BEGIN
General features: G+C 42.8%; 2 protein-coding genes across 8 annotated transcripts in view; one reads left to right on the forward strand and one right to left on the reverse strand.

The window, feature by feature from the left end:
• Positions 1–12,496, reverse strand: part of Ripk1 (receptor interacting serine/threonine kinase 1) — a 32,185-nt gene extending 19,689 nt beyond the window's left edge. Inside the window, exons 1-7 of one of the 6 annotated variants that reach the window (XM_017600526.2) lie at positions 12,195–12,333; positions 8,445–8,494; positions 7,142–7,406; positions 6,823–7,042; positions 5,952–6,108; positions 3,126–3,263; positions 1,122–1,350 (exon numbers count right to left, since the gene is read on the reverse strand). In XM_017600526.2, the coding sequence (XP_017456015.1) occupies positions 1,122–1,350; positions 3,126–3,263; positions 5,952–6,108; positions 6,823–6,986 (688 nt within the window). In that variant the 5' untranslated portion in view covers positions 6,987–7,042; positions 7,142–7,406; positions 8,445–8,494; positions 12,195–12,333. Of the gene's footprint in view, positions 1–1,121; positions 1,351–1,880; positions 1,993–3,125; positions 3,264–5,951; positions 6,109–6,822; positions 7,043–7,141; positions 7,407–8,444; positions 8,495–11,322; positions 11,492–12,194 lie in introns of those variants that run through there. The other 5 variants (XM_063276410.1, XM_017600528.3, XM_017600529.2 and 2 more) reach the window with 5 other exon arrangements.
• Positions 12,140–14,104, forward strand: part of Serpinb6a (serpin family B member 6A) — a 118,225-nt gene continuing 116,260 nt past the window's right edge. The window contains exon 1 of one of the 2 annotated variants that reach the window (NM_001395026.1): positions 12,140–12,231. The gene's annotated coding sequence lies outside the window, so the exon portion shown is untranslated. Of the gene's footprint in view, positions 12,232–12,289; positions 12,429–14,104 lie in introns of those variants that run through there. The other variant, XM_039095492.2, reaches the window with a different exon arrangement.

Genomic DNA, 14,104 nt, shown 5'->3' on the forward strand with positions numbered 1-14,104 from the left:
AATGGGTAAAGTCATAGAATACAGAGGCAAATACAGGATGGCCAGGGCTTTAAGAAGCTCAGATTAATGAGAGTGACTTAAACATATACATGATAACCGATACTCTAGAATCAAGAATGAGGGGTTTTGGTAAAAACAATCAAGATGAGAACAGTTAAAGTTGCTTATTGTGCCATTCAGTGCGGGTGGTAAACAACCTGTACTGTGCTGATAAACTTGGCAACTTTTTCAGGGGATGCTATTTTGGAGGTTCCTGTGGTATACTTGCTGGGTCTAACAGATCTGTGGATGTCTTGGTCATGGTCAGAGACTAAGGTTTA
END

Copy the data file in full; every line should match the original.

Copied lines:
General features: G+C 42.8%; 2 protein-coding genes across 8 annotated transcripts in view; one reads left to right on the forward strand and one right to left on the reverse strand.

The window, feature by feature from the left end:
• Positions 1–12,496, reverse strand: part of Ripk1 (receptor interacting serine/threonine kinase 1) — a 32,185-nt gene extending 19,689 nt beyond the window's left edge. Inside the window, exons 1-7 of one of the 6 annotated variants that reach the window (XM_017600526.2) lie at positions 12,195–12,333; positions 8,445–8,494; positions 7,142–7,406; positions 6,823–7,042; positions 5,952–6,108; positions 3,126–3,263; positions 1,122–1,350 (exon numbers count right to left, since the gene is read on the reverse strand). In XM_017600526.2, the coding sequence (XP_017456015.1) occupies positions 1,122–1,350; positions 3,126–3,263; positions 5,952–6,108; positions 6,823–6,986 (688 nt within the window). In that variant the 5' untranslated portion in view covers positions 6,987–7,042; positions 7,142–7,406; positions 8,445–8,494; positions 12,195–12,333. Of the gene's footprint in view, positions 1–1,121; positions 1,351–1,880; positions 1,993–3,125; positions 3,264–5,951; positions 6,109–6,822; positions 7,043–7,141; positions 7,407–8,444; positions 8,495–11,322; positions 11,492–12,194 lie in introns of those variants that run through there. The other 5 variants (XM_063276410.1, XM_017600528.3, XM_017600529.2 and 2 more) reach the window with 5 other exon arrangements.
• Positions 12,140–14,104, forward strand: part of Serpinb6a (serpin family B member 6A) — a 118,225-nt gene continuing 116,260 nt past the window's right edge. The window contains exon 1 of one of the 2 annotated variants that reach the window (NM_001395026.1): positions 12,140–12,231. The gene's annotated coding sequence lies outside the window, so the exon portion shown is untranslated. Of the gene's footprint in view, positions 12,232–12,289; positions 12,429–14,104 lie in introns of those variants that run through there. The other variant, XM_039095492.2, reaches the window with a different exon arrangement.

Genomic DNA, 14,104 nt, shown 5'->3' on the forward strand with positions numbered 1-14,104 from the left:
AATGGGTAAAGTCATAGAATACAGAGGCAAATACAGGATGGCCAGGGCTTTAAGAAGCTCAGATTAATGAGAGTGACTTAAACATATACATGATAACCGATACTCTAGAATCAAGAATGAGGGGTTTTGGTAAAAACAATCAAGATGAGAACAGTTAAAGTTGCTTATTGTGCCATTCAGTGCGGGTGGTAAACAACCTGTACTGTGCTGATAAACTTGGCAACTTTTTCAGGGGATGCTATTTTGGAGGTTCCTGTGGTATACTTGCTGGGTCTAACAGATCTGTGGATGTCTTGGTCATGGTCAGAGACTAAGGTTTA